From the Publisher
“These are the unsaid things that go on inside kids' brains.” Rosie, age 11
“Twisted, revolting, and hilarious.” Randy Powell, author of Is Kissing a Girl Who Smokes Like Licking an Ashtray?
“I suggest you read this book.” Tristan, age 14
“The narrative sparkles with wit and . . . rings with the authenticity of adolescent humor, embarrassment, and fascination with the absolutely gross . . . Zany characters, good pacing, lots of humor, and a touch of romance make this a quick, fun read.” School Library Journal
“Enough descriptive disaster to satisfy youngsters looking for a gross-out . . . Good solid writing, and a bizarre plot that even reluctant adults can't help but appreciate.” The Horn Book
author of Is Kissing a Girl Who Smokes Like Lickin Randy Powell
Twisted, revolting, and hilarious.
Publishers Weekly - Publisher's Weekly
At the end of seventh grade, Jack Henry decides to write a novel in this third collection of interlinked stories. Ages 10-up. (Sept.) r Copyright 1999 Cahners Business Information.
School Library Journal
Gr 5-7Gantos's third book about Jack Henry (Heads or Tails ; Jack's New Power [1995, both Farrar]) continues the wacky adventures of 13-year-old Jack in a series of three interlinked stories. Back in Florida, Jack decides that becoming a writer will allow him to turn his worst experiences, and he has many, into money. He flubs his IQ test, nearly flunks wood shop, almost gets a date with a beautiful girl, visits a fortune teller, digs up his dead dog not once but twice, and copes with members of an off-kilter family who constantly remind him of his stupidity. Through it all, Jack manages to barrel forward, self-esteem intact, with high expectations and crazy schemes. Based on Gantos's own trials and tribulations growing up in Barbados and Florida, the narrative sparkles with wit and, although exaggerated, rings with the authenticity of adolescent humor, embarrassment, and fascination with the absolutely gross. The dog coffin scenes, with maggots and rats, would no doubt sell the book to middle-grade boys. Zany characters, good pacing, lots of humor, and a touch of romance make this a quick, fun read.Connie Tyrrell Burns, Mahoney Middle School, South Portland, ME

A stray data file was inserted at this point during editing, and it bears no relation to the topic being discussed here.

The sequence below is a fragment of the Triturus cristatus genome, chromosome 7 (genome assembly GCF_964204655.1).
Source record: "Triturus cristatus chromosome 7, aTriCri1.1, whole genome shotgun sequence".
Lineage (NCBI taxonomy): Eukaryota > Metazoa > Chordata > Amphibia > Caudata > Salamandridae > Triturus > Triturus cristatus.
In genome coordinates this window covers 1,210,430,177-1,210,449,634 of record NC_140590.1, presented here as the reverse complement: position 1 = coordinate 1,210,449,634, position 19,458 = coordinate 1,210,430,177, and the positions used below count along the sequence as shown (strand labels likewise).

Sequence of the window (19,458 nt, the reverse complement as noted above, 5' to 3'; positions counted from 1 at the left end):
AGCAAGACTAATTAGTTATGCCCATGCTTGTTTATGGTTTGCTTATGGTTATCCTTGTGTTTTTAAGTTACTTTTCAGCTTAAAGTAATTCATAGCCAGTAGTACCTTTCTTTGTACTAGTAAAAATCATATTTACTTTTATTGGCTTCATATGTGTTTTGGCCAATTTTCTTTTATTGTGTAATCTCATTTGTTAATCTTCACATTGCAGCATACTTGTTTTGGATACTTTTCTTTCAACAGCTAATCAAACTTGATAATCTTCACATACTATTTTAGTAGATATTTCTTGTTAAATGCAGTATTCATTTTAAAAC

Gantos trots out one disgusting and dangerous event after another to give his morose protagonist material for jokes, but the fun and games are edging over the top in this companion to Jack's New Power (1995).
Jack wants to become a writer, but his familyunique but functioning in previous episodes and mere cartoons hereis united in a belief in his worthlessness. When the dog, BeauBeau III, breaks its neck and dies, Jack's sister, Betsy, is all wisecracks; on the trip to the vet, Jack's father suggests tying the dog to the car, like a dead deer, in case its bladder lets go (it's not the first time the dog's bodily functions are discussed). The parents are on vacation when Betsy, at home, sets a kitchen fire: "We were screaming and laughing, but . . . we just managed to get the baby out [of the bassinet] before the blanket burst into flames." Away from home, the situation's no better: School is a former prison; the volunteer librarian bolts down books and accuses the boy of stealing; the cafeteria serves creamed chicken gizzards weekly. Crammed in are descriptions of digging up the dog Jack buries (twice), spit, broken teeth, head lumps, and more. With a mean-spirited reliance on shock and cheap laughs, the book gets some tacked-on introspection at the end: "It was all about . . . what you wanted to become, and how much you love being yourself."